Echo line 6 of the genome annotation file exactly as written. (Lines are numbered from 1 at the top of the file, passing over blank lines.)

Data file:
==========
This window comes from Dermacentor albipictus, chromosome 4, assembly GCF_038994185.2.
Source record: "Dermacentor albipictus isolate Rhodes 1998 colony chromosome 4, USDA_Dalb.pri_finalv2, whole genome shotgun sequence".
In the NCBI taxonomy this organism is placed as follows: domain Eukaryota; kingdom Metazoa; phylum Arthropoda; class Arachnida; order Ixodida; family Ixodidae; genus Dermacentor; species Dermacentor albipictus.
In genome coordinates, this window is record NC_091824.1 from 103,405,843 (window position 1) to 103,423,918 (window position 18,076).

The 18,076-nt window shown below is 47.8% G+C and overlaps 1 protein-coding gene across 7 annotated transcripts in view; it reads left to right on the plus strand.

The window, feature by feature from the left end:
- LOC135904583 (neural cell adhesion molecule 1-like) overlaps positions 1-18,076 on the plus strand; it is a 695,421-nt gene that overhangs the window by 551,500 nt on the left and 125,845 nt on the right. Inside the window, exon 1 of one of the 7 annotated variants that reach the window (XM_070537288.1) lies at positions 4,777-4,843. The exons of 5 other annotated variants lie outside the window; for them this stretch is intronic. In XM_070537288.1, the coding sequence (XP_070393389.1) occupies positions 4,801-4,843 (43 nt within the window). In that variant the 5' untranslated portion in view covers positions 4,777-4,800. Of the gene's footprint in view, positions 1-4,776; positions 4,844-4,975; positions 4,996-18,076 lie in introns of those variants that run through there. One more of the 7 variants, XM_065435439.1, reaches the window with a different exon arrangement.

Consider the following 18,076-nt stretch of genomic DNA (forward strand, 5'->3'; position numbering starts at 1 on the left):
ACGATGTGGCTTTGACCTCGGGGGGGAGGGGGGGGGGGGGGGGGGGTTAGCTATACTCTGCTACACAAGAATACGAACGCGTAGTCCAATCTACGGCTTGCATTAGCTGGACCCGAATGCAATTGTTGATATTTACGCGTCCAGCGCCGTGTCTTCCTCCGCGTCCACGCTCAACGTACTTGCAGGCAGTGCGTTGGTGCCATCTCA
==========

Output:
The window, feature by feature from the left end: